Tuesday, March 27, 2007

Afterthoughts about yesterday's post

A casual reader might infer from yesterday's post that I'm a close-minded atheist fundamentalist (or is that fundamentalist atheist?), because of the great difficulty that I have in imagining a set of circumstances that would lead me to change my mind about belief in God.



Christianity offends my sense of modesty. Christianity presumes that my moods and my feelings have a grave metaphysical significance. It really ought to strike each of us as mildly perplexing that anyone could think that the feelings associated with stealing a cookie could provide the clues and hints to unravel the riddle of existence. I mean guilt of course, but not in that we should not feel guilty because guilt is bad. But rather that my feelings themselves hang heavy with world-historical fruit.



In order to grasp the meaning of life, the universe, and everything, I only need to turn inwards and cogitate on the comings and goings of my moods and feelings. Anyone who knows me will attest that I set a great store by my intellectual abilities, but even I am not so egotistical as to believe that my emotional make-up is a road map to figuring out the so-called meaning of life.



I suffer from guilt just as much as the next (ex-)Christian, but mercifully I lack that neurotic compulsion to make myself believe that my feelings of guilt are the only possible prism through which to view humanity, history, psychology, biology, and life in all of its myriad manifestations.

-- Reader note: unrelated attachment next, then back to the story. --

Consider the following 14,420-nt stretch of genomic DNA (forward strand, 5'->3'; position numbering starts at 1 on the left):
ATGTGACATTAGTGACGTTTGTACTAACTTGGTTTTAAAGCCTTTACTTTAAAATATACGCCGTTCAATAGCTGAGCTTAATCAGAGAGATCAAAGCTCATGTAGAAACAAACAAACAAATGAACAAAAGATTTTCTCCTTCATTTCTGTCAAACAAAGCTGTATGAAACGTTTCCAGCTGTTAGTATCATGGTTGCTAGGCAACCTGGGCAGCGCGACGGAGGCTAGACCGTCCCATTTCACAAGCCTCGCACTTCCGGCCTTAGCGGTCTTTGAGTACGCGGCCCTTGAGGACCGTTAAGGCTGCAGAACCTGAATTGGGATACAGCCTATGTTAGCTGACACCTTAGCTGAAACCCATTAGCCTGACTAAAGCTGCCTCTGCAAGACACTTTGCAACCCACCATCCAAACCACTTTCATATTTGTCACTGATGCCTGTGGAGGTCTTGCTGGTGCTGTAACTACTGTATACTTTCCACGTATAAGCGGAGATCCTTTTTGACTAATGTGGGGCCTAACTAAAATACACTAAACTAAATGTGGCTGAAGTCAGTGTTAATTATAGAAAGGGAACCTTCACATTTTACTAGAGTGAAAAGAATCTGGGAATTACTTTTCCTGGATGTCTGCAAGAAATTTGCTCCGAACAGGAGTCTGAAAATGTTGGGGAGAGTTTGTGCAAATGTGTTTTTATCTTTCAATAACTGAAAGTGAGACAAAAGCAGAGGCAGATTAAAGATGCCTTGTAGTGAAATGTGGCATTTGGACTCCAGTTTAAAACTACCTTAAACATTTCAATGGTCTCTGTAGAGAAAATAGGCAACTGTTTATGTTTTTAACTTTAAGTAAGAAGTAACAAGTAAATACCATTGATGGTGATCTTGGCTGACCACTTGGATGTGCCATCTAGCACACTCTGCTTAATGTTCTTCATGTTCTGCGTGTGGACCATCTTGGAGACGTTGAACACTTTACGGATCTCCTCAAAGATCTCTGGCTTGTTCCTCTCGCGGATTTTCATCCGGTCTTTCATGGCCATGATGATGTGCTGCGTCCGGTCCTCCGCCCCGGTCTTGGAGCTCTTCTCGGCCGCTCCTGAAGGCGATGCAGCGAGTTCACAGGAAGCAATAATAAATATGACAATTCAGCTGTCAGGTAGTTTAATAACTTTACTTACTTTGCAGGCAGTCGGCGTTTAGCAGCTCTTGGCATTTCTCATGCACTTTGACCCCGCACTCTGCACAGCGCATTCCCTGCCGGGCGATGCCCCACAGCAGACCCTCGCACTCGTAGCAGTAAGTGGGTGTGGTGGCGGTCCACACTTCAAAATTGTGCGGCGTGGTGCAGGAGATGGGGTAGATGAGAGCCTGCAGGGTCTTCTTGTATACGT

Am I an atheist fundamentalist or a fundamentalist atheist? Historically, the Christian fundamentalist movement began with a call to return to the fundamentals, and to the bare minimum of what was necessary for salvation and the truth of the gospel. There was also the intent to return to as an unemcumbered interpretation of Scripture as possible. In this narrow sense of the word, there are no atheist fundamentalists because atheists eschew the use of texts in which to ground and justify they (dis-)belief.



On the other hand, it is somewhat gratifying to see "fundamentalist" used in colloquial speech as a synonym for dogmatic and close-minded. It is even more gratifying to see "fundamentalist" used as an insult, meaning that a charge of of "fundamentalism" is almost a refutation in itself. This means that dogmatic and close-minded attitudes are something to be ashamed of.




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